The Sound of Resilience
Russian attacks on Ukraine have become more brutal in recent weeks. Incapable of victory at the front, the Russians have turned, as they have in numerous wars in the past, to a strategy of punish and destroy. The Russians have increased their bombardment of civilian targets, thinking they can pound Ukrainians into submission. Instead, Russian inhumanity has only increased Ukrainian humanity.
Ukrainians across the country have fallen back on one of humankind’s most elemental forms of expressing community and solidarity: they have begun singing. Perhaps the performances are not polished, perhaps they do not merit the attention of music critics. They are simple expressions of humanity, resistance, and resilience. They offer a powerful sign that Russia cannot win this war with bombs and drones alone.
Ukraine’s second largest city, Kharkiv, has suffered rocket attacks aimed at civilians throughout the war. Somehow, despite the intense shelling, the city continues to function. Those passing through a major intersection downtown as they gather the necessities of life might encounter Viktor. A gently eccentric, bearded pensioner, he perches on a building ledge surrounded by pigeons wearing a jaunty white cap, puffing on his pipe, and looking a bit like Santa Claus. He holds a hand-cranked music box on his lap, which he turns round and round as he greets passersby.
In hard-hit Mykolaiv, where the bombs fall at least nightly, an engineer named Pavel and his mates have continued to gather at Rock Hata, a basement bar. The club has continued despite air raids, blackouts, and a 9 p.m. citywide curfew. The tough-edged sound of rock provides a moment of shared solace each night. As they gather, Pavel and the others proclaim, through action and song, that Russia can never win.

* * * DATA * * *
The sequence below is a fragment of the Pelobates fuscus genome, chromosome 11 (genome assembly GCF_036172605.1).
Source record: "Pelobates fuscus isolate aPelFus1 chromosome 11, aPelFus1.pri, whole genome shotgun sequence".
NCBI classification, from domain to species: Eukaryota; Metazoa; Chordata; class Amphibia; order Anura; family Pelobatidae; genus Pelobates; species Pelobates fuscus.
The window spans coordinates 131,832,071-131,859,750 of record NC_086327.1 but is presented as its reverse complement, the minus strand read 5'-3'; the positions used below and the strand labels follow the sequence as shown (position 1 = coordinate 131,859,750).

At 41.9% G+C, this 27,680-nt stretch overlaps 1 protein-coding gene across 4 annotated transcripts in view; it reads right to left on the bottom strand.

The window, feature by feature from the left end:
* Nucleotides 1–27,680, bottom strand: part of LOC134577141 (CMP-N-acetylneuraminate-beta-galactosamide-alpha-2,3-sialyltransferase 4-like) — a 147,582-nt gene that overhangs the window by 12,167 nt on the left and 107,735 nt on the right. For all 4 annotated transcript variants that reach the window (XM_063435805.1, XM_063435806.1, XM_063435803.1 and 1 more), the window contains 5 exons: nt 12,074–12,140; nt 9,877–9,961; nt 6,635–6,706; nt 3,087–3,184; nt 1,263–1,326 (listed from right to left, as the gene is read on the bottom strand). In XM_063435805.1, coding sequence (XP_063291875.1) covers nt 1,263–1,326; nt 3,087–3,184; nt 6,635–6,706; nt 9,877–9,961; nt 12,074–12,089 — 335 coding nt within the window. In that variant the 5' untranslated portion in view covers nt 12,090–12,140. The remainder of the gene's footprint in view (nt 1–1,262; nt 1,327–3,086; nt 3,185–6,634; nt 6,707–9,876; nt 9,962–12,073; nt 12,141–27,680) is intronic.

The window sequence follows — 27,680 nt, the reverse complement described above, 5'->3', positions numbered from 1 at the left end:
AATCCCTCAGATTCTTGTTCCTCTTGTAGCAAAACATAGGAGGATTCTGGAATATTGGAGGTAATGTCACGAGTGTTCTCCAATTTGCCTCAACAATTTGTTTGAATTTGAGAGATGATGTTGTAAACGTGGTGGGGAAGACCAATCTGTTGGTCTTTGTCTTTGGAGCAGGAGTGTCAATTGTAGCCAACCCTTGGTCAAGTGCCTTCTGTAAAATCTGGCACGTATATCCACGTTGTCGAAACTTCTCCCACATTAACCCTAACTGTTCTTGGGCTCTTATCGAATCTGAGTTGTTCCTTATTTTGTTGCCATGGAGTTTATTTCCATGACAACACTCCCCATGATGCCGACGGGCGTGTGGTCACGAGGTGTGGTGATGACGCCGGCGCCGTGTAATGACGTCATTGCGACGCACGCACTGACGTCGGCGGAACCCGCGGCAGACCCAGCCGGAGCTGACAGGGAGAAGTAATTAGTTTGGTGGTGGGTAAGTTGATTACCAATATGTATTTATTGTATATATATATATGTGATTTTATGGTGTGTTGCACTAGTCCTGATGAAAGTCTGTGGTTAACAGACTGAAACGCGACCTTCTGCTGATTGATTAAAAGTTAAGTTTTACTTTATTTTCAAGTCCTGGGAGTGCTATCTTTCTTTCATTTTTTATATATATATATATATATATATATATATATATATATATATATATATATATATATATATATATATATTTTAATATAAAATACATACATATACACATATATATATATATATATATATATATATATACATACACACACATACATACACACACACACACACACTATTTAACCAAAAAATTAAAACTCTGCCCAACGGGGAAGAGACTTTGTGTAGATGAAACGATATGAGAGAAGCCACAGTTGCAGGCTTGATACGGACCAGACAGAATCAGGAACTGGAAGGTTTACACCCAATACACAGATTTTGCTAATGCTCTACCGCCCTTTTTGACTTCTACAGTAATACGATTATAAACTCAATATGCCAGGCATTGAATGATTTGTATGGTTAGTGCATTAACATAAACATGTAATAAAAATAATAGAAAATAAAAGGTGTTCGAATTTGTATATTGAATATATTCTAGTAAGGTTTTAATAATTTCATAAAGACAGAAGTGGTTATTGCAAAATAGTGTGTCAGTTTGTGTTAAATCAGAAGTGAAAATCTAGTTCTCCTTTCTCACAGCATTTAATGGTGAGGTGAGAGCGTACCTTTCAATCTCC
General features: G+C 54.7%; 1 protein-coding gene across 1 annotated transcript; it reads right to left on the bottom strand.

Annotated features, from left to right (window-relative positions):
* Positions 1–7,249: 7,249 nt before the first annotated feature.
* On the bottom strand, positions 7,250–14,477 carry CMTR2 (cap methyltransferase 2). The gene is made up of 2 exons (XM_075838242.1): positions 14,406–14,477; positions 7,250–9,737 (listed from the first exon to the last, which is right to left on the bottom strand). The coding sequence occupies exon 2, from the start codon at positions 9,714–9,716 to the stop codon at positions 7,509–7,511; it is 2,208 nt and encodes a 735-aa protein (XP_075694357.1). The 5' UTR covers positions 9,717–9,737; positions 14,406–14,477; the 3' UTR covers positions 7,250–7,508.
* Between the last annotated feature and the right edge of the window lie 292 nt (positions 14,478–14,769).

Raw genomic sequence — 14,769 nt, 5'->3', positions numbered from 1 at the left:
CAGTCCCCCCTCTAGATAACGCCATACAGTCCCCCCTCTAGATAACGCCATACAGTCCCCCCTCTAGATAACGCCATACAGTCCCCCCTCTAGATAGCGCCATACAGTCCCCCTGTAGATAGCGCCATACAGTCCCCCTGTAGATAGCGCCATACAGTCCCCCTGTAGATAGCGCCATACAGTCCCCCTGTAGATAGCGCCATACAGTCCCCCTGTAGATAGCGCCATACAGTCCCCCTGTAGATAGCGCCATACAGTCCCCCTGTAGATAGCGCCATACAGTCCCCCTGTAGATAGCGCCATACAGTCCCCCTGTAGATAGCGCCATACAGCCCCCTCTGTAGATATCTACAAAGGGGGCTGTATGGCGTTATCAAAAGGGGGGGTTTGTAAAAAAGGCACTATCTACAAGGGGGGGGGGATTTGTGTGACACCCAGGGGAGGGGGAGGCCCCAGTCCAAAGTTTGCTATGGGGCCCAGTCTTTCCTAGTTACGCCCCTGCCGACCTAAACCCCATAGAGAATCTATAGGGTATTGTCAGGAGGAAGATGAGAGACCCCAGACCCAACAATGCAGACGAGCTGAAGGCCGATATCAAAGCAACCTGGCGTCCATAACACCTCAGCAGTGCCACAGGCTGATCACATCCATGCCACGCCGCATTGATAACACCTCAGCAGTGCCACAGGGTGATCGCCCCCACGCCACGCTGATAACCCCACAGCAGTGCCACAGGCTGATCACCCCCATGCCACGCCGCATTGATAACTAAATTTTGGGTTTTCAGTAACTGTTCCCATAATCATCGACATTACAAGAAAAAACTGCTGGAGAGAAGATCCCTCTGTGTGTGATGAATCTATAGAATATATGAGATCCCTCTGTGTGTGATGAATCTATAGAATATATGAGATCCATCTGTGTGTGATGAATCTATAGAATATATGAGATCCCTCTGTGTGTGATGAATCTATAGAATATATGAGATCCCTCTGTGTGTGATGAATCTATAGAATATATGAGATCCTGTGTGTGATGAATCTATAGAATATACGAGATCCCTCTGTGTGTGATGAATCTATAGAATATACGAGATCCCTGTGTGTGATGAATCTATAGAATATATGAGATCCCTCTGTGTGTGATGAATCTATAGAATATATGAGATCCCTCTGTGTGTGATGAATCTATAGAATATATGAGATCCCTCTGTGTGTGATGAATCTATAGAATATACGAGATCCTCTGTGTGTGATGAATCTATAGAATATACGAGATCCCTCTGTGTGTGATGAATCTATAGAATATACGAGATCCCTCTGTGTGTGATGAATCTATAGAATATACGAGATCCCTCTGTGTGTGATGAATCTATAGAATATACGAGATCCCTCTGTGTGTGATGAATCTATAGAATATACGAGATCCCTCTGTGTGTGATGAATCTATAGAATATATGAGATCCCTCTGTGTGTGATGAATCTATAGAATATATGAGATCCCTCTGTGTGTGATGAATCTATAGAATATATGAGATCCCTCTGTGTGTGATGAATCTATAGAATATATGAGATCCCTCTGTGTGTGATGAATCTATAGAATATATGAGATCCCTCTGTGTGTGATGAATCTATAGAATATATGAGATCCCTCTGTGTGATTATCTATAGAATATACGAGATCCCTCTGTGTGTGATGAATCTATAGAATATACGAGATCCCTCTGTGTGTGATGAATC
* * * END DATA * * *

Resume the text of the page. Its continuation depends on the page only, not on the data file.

Ukraine’s capital Kyiv has been hit harder and harder by drone and missile attacks, which have obliterated important water and electric facilities. As the lights go out, musicians set up in the streets, offering a wide range of musical genres. Perhaps they only play for themselves; perhaps a small audience forms in the dark around them. Such proclamations of humanity through song demonstrate a resilience undiminished by Russian bombs.
Ukrainian musicians have even taken to playing at the front. Street musician Moisey Bondarenko took his violin with him after signing up to fight. He began playing for himself during breaks in the fighting. A comrade in arms filmed him performing in an vacant field during one of these breaks and posted a video of his performance online, where it collected thousands of views and shares.
Spontaneous musical performances arise across Ukraine no matter how brutal the Russian onslaught has become. Music in a myriad of forms—folk, classical, rock; professional, amateur, and novice—continues to fill the Ukrainian air. Ukrainians, through their music, are proclaiming their steadfastness, their resistance, and their resilience.
The opinions expressed in this article are those solely of the author and do not reflect the views of the Kennan Institute.
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About the Author
Blair A. Ruble
Former Wilson Center Vice President for Programs (2014-2017); Director of the Comparative Urban Studies Program/Urban Sustainability Laboratory (1992-2017); Director of the Kennan Institute for Advanced Russian Studies (1989-2012) and Director of the Program on Global Sustainability and Resilience (2012-2014)
The Kennan Institute is the premier U.S. center for advanced research on Russia and Eurasia and the oldest and largest regional program at the Woodrow Wilson International Center for Scholars. The Kennan Institute is committed to improving American understanding of Russia, Ukraine, Central Asia, the Caucasus, and the surrounding region though research and exchange. Read more